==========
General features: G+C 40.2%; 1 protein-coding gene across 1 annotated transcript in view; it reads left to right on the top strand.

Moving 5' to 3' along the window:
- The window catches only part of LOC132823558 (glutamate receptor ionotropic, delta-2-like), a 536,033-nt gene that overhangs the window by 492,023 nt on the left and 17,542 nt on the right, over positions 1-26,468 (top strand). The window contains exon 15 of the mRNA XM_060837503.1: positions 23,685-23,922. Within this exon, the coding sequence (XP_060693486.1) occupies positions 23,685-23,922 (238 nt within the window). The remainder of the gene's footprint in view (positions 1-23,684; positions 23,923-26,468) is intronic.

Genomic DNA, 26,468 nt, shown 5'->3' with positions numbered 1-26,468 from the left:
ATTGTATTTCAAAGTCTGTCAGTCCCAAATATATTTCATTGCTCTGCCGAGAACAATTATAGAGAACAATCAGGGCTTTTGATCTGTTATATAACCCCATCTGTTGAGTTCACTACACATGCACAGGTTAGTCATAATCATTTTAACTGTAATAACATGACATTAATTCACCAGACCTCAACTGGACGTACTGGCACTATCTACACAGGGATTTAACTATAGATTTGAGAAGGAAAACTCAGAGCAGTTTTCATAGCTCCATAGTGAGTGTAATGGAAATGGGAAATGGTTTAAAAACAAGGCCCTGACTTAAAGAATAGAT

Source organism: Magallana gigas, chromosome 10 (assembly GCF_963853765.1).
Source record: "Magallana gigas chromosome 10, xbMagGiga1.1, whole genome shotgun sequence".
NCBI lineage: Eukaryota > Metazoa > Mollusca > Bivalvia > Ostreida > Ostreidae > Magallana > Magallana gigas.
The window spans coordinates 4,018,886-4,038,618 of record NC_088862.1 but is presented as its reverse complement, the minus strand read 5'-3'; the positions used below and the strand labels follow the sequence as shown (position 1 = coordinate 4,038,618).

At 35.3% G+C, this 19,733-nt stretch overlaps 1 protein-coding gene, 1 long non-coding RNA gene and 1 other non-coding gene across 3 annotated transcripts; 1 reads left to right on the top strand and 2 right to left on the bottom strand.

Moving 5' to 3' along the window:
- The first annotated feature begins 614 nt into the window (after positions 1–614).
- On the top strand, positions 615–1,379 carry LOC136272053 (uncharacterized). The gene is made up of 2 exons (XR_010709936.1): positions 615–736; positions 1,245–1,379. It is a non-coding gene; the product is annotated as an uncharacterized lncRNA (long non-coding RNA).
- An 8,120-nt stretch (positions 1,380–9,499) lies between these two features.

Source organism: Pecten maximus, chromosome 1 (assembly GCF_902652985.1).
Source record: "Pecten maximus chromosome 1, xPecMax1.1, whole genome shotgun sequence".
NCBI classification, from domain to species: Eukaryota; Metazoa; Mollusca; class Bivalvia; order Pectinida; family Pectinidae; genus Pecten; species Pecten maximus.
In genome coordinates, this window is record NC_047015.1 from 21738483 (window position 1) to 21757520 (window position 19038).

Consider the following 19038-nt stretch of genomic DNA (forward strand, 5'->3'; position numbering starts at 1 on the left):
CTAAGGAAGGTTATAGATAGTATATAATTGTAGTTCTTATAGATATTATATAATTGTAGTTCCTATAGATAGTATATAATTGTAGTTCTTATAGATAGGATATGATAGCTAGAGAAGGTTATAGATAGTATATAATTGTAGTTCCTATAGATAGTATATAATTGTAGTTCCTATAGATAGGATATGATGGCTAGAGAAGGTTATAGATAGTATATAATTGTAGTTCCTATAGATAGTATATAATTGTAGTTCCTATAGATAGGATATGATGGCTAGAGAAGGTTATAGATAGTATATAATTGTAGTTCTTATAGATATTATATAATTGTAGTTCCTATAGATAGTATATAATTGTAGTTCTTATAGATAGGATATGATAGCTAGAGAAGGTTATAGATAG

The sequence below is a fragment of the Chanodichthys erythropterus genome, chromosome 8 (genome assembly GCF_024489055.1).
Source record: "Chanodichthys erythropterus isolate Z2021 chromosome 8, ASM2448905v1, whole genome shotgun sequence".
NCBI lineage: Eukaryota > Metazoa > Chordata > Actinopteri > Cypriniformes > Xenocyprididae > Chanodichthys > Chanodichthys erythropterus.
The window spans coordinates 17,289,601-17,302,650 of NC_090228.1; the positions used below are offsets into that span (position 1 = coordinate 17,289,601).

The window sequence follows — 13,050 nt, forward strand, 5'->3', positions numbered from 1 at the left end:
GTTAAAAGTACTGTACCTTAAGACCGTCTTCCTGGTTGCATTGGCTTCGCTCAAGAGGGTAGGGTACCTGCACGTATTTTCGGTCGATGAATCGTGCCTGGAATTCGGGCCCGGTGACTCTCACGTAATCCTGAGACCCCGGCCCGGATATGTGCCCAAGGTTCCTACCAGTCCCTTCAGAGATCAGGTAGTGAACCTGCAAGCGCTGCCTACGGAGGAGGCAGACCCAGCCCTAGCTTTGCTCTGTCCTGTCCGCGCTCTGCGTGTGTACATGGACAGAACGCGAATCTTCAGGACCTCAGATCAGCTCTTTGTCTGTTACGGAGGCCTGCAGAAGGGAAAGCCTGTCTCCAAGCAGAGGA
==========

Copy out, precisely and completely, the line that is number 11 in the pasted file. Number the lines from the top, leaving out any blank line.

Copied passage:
Moving 5' to 3' along the window: